• An outdoor Christmas tree decorated with all the trimmings to add that extra special touch of glamour.
  • Create a festive centrepiece for your garden table using holly and fir, ribbons and glitter.
  • Hang a luxurious Christmas wreath from your door for that extra special welcome.
  • Use ribbons, bunting, stars, pine cones, twigs, beads or baubles to liven up any tree or hedge.

 

konstsmide_reindeer_figure_in_snow_next_to_lit_tree_6166-203_mediumSomething for the children

  • Why leave that mysterious elf on the shelf?  Why not put him in the bushes or the trees?  Can they find him hiding?
  • How about a wooden Reindeer hiding amongst the borders?
  • Light the way for Father Christmas and his sleigh with runway lights!
  • Decorate their Wendy House or Den.
  • Create a nativity scene.

Allow their imaginations to run wild and get creative this Christmas!

We hope that you have a wonderful time whatever you decide to do in your garden for the festive season!

From Brett & the rest of the team

Bringing the outside in or taking the inside out?

Making the most of the space you live in.

Craving some space?  Looking for somewhere to work? Feeling overcrowded?  There are many reasons why we are looking to improve the space that we live in.  Modern day life has seen our children staying at home well into adulthood, more of us now work from home and our family homes are bursting at the seams.   With house prices at an all-time high and the rising costs of moving more and more of us are staying put and putting our efforts into improving our homes by extending or constructing to create new spaces.

In the past 10 years the average costs of moving have risen by 25%. Stamp duty can set you back thousands of pounds. For example: the stamp duty on a house costing £450k is £12.5k.  Then you have all of the other moving costs. Legal Costs, Estate Agency fees, Removals, Mortgage Evaluation and Arrangement, Surveys etc.  All in all, the cost of moving could set you back in the region of £25-£30k!   Think of what you could achieve by spending that improving your current home.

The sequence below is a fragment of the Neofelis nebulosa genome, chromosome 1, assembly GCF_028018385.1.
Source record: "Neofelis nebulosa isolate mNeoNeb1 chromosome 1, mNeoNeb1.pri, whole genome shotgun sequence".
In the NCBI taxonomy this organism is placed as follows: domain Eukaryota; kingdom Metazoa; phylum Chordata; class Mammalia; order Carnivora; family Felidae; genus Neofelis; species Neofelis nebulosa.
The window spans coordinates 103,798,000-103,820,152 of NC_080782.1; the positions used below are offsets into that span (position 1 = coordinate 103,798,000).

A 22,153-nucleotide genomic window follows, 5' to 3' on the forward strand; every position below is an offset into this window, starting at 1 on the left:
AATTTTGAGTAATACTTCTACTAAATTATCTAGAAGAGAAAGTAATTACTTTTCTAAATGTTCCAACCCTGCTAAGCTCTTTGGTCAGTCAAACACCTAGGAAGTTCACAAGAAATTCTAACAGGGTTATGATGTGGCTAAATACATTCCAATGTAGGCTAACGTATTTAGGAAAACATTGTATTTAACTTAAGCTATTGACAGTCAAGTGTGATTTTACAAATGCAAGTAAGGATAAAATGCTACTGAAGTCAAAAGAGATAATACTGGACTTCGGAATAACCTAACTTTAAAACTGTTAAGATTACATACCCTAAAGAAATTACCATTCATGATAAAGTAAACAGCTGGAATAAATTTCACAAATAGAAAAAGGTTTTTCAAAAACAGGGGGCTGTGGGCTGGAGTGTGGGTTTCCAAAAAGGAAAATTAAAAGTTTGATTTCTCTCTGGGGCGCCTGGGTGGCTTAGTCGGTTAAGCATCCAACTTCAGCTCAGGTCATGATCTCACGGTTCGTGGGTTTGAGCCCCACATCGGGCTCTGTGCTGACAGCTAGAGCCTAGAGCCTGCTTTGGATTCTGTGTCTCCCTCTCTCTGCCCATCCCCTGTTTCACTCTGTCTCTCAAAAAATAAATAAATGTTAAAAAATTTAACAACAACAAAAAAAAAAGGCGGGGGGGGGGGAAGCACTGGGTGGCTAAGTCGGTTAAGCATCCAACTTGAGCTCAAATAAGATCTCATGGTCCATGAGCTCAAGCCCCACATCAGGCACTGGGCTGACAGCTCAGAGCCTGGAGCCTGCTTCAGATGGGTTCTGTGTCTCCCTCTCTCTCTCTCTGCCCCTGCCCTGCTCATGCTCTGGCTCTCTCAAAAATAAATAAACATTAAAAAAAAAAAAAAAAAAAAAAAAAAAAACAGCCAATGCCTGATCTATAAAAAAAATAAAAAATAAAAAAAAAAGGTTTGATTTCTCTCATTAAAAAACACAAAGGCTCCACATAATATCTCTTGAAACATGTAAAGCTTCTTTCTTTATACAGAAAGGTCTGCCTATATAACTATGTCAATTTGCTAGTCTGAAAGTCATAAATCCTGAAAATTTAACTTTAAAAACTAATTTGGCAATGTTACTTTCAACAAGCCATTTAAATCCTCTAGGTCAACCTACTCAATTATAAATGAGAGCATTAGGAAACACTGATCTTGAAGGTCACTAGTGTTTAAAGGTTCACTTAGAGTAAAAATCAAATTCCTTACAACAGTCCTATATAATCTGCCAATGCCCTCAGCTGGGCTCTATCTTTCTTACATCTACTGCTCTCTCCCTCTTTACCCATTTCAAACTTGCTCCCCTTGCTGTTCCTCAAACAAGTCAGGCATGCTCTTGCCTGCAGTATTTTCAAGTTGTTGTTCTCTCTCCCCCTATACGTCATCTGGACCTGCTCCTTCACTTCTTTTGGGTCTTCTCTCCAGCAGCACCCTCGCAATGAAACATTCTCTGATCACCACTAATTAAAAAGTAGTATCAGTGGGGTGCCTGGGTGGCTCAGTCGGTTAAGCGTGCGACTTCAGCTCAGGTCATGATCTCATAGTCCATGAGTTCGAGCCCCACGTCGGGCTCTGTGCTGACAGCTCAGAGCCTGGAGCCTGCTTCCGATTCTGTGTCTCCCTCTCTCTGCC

Our gardens are often the largest space we have in our home.  There are many different ways in which we can zone and utilise different areas of our gardens to create extra rooms and spaces.

Outside Dining

Adding a retractable awning to your patio area means that you can still dine outside whatever the weather.

Lounge

Creating a sunken lounge with big soft cushions, warm blankets and a fire pit to keep you cosy on a chilly evening. A great way to socialise, relax and enjoy the garden well into the evening.  It is also a great place for enjoying the sunshine by stretching out and catching a few rays during the day.

Outside Kitchens

With cooking being one of the nation’s favourite pastimes. Having an all in entertainment space complete with a wood fired oven, built in BBQ and grill ensures you have everything at your fingertips for making a feast!  Being able to relax and engage with your guests while making your culinary delights means that you won’t miss a thing.

Pergolas

Make a design statement in your garden by adding a pergola.  These impressive structures can be used to create definition within your garden.  If you have been struggling to zone your garden, then a pergola could be the answer for you.  They can be left open to allow the climbing and trailing plants to cover over time but if you want to be able to use this area all year round then you may want to consider one of the many types of retractable covers now available.

Garden Rooms

If you are looking for the WOW factor, a great way is to take the inside out is by adding a stunning garden room.  They are stylish, easy to construct and typically they do not require planning permission.  Top uses for garden rooms are:

Home Office / Workspace

With an estimated 4.5 million of us now working from home, creating the right environment for us to work in is essential.  The beauty of having a home office is you can have a dedicated space to work in and at the end of the day you can shut the door and walk away.  The added bonus of having a home office is a stress free commute and no travel costs!

Workout Studio

Having a home gym has so many benefits.  You get to work out at a time convenient to you.  You can create the right environment for you to work out in.  You choose the music, the pace, the type of workout and who sees you work out! No waiting around for a certain piece of equipment to be free to use. No one looking at you and judging your workout abilities and no monthly membership fees.

Play Room

Allowing your children space to play in is essential.  Adding a space which has the ability to grow as your children do is a wonderful solution.  A special place, designed with your children in mind where they are free to play in a safe environment.  A room where they can have all of their toys and easy access to outside space.  Children love to play in the garden so having a room in the garden where they can freely move inside and out is ideal.

Entertainment Space

With entertaining at home becoming more popular a “party room” is a great addition to your home.  Having a garden bar adds the wow factor to your parties.  Creating a space to entertain your family and friends whatever the weather!  Great for dinner parties, barbeques, music and drinks.  You can have this all set up and ready to open the doors whenever you choose.

Den